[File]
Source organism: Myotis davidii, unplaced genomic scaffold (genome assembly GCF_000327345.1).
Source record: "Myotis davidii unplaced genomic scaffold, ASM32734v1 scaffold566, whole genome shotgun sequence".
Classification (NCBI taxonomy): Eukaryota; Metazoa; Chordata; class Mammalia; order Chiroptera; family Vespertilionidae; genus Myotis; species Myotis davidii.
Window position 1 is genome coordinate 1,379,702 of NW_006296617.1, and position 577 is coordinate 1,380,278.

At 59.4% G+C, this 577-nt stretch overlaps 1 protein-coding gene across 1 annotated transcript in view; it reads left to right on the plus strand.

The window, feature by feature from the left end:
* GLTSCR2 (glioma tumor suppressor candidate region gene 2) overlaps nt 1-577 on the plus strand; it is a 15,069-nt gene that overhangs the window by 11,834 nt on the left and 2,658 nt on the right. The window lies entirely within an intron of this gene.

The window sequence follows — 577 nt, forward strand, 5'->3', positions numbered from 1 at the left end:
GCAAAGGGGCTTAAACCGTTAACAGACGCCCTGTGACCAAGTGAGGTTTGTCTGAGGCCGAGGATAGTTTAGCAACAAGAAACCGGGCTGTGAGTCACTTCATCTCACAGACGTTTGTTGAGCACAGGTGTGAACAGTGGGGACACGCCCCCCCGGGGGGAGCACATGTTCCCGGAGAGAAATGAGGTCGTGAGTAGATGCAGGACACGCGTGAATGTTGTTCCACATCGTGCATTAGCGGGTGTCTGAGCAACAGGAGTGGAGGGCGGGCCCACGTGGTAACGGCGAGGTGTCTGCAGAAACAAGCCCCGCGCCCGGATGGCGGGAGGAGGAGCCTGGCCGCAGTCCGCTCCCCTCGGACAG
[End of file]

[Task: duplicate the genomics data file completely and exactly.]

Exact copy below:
Source organism: Myotis davidii, unplaced genomic scaffold (genome assembly GCF_000327345.1).
Source record: "Myotis davidii unplaced genomic scaffold, ASM32734v1 scaffold566, whole genome shotgun sequence".
Classification (NCBI taxonomy): Eukaryota; Metazoa; Chordata; class Mammalia; order Chiroptera; family Vespertilionidae; genus Myotis; species Myotis davidii.
Window position 1 is genome coordinate 1,379,702 of NW_006296617.1, and position 577 is coordinate 1,380,278.

At 59.4% G+C, this 577-nt stretch overlaps 1 protein-coding gene across 1 annotated transcript in view; it reads left to right on the plus strand.

The window, feature by feature from the left end:
* GLTSCR2 (glioma tumor suppressor candidate region gene 2) overlaps nt 1-577 on the plus strand; it is a 15,069-nt gene that overhangs the window by 11,834 nt on the left and 2,658 nt on the right. The window lies entirely within an intron of this gene.

The window sequence follows — 577 nt, forward strand, 5'->3', positions numbered from 1 at the left end:
GCAAAGGGGCTTAAACCGTTAACAGACGCCCTGTGACCAAGTGAGGTTTGTCTGAGGCCGAGGATAGTTTAGCAACAAGAAACCGGGCTGTGAGTCACTTCATCTCACAGACGTTTGTTGAGCACAGGTGTGAACAGTGGGGACACGCCCCCCCGGGGGGAGCACATGTTCCCGGAGAGAAATGAGGTCGTGAGTAGATGCAGGACACGCGTGAATGTTGTTCCACATCGTGCATTAGCGGGTGTCTGAGCAACAGGAGTGGAGGGCGGGCCCACGTGGTAACGGCGAGGTGTCTGCAGAAACAAGCCCCGCGCCCGGATGGCGGGAGGAGGAGCCTGGCCGCAGTCCGCTCCCCTCGGACAG